Hülya Ertasoğlu Toydemir1 and Ayse Destînâ Yalcin2
Abstract: Both incidence and prevalence of epilepsy are high among the elderly patients. Epilepsy in the elderly differs in etiology, clinic features and prognosis. The most common etiological factor of epilepsy in the elderly is cerebrovascular diseases. Although most of the seizures in elderly patients are of focal onset, with or without secondary generalization, the presentation of seizures may be nonspecific. The diagnosis of epilepsy in the elderly patients may be difficult because of subtle semiological findings, co-morbid diseases, medications and age-related cognitive difficulties. A detailed history, a comprehensive neurological examination, routine laboratory tests, EEG and neuroimaging modalities are the cornerstones of diagnostic evaluation. Treatment of epilepsy in the elderly requires an understanding of the etiologies, medical and psychological aspects of this age group and should be based on careful assessment of risk/benefit profiles of antiepileptic drugs. The choice of antiepileptic drugs is also determined by side-effects, tolerability, drug interactions and pharmacokinetic profiles.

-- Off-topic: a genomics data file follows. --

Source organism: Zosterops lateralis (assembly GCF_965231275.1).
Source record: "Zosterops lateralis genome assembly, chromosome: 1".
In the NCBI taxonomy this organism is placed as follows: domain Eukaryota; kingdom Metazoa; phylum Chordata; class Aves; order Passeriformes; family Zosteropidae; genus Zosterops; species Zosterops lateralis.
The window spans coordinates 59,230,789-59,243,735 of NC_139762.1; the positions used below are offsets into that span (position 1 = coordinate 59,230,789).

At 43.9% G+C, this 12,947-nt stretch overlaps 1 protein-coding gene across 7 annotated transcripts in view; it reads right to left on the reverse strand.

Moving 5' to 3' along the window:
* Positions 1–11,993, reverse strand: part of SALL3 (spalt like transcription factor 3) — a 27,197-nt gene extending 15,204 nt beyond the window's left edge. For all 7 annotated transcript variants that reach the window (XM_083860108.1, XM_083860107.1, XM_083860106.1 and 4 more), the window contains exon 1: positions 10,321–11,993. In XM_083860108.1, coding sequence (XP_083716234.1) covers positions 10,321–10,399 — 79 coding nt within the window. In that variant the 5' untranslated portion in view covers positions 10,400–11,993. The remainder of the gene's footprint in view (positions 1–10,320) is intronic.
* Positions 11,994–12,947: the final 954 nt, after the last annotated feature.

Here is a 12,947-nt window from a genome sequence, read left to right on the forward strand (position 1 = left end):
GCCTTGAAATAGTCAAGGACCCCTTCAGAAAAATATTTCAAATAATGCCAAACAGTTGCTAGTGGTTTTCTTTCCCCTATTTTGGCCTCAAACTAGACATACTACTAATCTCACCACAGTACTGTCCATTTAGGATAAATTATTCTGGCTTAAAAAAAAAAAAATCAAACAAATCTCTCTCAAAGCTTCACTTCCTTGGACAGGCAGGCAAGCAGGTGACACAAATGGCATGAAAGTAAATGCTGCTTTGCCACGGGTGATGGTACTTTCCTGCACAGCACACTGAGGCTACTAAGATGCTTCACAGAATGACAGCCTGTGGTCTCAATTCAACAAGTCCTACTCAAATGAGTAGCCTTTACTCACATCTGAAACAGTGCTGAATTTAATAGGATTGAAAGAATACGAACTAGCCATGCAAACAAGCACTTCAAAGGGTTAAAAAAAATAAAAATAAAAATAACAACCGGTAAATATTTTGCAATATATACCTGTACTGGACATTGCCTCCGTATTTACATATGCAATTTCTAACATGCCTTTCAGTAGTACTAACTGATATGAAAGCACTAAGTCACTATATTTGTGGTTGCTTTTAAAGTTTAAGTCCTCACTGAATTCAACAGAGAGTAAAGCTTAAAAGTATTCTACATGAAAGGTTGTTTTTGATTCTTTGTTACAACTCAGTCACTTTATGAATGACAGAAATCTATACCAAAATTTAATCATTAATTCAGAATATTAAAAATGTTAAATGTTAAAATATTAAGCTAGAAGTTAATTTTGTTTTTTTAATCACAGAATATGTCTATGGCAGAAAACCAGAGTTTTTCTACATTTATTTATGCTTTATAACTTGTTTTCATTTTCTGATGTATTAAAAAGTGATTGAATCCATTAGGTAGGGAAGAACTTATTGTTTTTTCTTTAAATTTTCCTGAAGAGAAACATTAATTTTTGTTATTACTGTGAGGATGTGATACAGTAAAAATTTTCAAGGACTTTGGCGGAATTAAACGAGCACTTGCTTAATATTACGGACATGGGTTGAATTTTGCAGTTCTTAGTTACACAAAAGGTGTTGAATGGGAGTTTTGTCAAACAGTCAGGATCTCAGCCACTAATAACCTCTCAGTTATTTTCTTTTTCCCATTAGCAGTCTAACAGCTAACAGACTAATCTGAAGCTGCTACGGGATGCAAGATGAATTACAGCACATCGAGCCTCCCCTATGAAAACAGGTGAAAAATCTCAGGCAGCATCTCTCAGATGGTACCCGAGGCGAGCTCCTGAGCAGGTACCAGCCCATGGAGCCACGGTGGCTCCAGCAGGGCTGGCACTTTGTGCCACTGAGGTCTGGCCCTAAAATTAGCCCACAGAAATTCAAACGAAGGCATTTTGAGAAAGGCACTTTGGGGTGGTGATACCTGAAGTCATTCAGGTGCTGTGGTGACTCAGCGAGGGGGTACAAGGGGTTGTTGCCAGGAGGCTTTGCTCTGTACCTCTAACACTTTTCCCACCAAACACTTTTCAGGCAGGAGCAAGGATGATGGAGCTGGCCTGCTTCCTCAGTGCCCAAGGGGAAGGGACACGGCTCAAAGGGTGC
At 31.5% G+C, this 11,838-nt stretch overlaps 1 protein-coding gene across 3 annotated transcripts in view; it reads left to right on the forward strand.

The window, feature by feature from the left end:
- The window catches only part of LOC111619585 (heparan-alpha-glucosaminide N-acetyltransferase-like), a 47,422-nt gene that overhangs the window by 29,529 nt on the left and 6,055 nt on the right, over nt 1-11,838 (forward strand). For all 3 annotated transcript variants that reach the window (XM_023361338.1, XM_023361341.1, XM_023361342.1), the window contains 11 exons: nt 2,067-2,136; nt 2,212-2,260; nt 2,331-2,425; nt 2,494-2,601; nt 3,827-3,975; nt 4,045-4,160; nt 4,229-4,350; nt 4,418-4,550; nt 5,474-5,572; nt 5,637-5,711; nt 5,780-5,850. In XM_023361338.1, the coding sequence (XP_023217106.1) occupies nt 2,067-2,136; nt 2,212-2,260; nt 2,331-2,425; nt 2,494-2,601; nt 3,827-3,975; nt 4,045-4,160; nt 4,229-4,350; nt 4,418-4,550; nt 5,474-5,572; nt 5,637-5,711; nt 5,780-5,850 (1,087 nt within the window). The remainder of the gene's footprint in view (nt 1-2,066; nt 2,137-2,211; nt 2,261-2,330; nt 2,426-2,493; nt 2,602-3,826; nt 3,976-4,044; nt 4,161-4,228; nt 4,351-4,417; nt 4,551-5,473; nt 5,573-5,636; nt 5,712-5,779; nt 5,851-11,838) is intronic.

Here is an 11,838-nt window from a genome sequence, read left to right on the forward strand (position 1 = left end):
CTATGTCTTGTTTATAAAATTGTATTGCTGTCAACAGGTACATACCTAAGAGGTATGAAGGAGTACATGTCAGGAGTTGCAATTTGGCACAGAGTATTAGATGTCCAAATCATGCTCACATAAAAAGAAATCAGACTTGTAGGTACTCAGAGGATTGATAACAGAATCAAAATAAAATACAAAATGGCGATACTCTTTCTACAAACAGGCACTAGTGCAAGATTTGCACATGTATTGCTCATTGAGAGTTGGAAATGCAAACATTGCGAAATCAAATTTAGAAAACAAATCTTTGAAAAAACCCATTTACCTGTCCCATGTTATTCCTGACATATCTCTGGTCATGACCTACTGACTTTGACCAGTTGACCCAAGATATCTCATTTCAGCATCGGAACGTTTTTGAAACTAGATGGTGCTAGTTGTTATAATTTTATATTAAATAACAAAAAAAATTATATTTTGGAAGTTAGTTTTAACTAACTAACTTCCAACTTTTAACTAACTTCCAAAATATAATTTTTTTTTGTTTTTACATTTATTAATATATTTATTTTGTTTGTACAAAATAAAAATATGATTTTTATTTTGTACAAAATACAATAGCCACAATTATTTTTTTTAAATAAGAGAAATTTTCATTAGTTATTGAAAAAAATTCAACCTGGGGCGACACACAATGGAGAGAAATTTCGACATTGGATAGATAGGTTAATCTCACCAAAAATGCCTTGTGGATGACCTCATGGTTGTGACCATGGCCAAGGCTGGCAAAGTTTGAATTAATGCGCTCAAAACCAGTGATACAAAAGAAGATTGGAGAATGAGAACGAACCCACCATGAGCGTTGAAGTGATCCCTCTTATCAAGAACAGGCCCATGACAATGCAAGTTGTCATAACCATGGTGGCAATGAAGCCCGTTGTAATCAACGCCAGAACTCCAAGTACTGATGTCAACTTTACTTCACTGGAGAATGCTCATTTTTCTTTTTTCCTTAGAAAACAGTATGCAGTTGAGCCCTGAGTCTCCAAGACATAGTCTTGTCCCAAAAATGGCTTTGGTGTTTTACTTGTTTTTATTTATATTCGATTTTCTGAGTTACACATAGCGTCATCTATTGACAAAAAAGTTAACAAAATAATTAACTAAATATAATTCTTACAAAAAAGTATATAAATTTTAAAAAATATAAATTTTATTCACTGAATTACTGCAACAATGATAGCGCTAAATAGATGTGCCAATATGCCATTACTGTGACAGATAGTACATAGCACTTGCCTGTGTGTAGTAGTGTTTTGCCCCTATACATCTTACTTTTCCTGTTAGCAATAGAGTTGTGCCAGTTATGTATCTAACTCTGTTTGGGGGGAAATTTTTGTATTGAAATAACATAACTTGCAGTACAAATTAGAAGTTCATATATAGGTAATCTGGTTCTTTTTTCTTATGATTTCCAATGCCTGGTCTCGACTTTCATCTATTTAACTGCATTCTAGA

Daniel S Weisholtz* and Barbara A Dworetzky
Abstract: Psychosis is a significant comorbidity for a subset of patients with epilepsy, and may appear in various contexts. Psychosis may be chronic or episodic. Chronic Interictal Psychosis (CIP) occurs in 2-10% of patients with epilepsy. CIP has been associated most strongly with temporal lobe epilepsy. Episodic psychoses in epilepsy may be classified by their temporal relationship to seizures. Ictal psychosis refers to psychosis that occurs as a symptom of seizure activity, and can be seen in some cases of non-convulsive status epilepticus. The nature of the psychotic symptoms generally depends on the localization of the seizure activity. Postictal Psychosis (PIP) may occur after a cluster of complex partial or generalized seizures, and typically appears after a lucid interval of up to 72 hours following the immediate postictal state. Interictal psychotic episodes (in which there is no definite temporal relationship with seizures) may be precipitated by the use of certain anticonvulsant drugs, particularly vigabatrin, zonisamide, topiramate, and levetiracetam, and is linked in some cases to “forced normalization” of the EEG or cessation of seizures, a phenomenon known as alternate psychosis. Seizures and psychosis may also co-occur secondary to another neurologic disorder, such as a traumatic brain injury, brain tumor, or limbic encephalitis. When a patient with epilepsy develops psychosis, the clinician should attempt to determine the cause, as treatment approach may vary. In this article, we review the various forms of epilepsy-related psychosis and discuss a rational approach to the evaluation and management of patients with epilepsy and psychosis.
Krisztian Kovacs S, Fabio Leonessa, Jamie Grimes and Geoffrey S F Ling*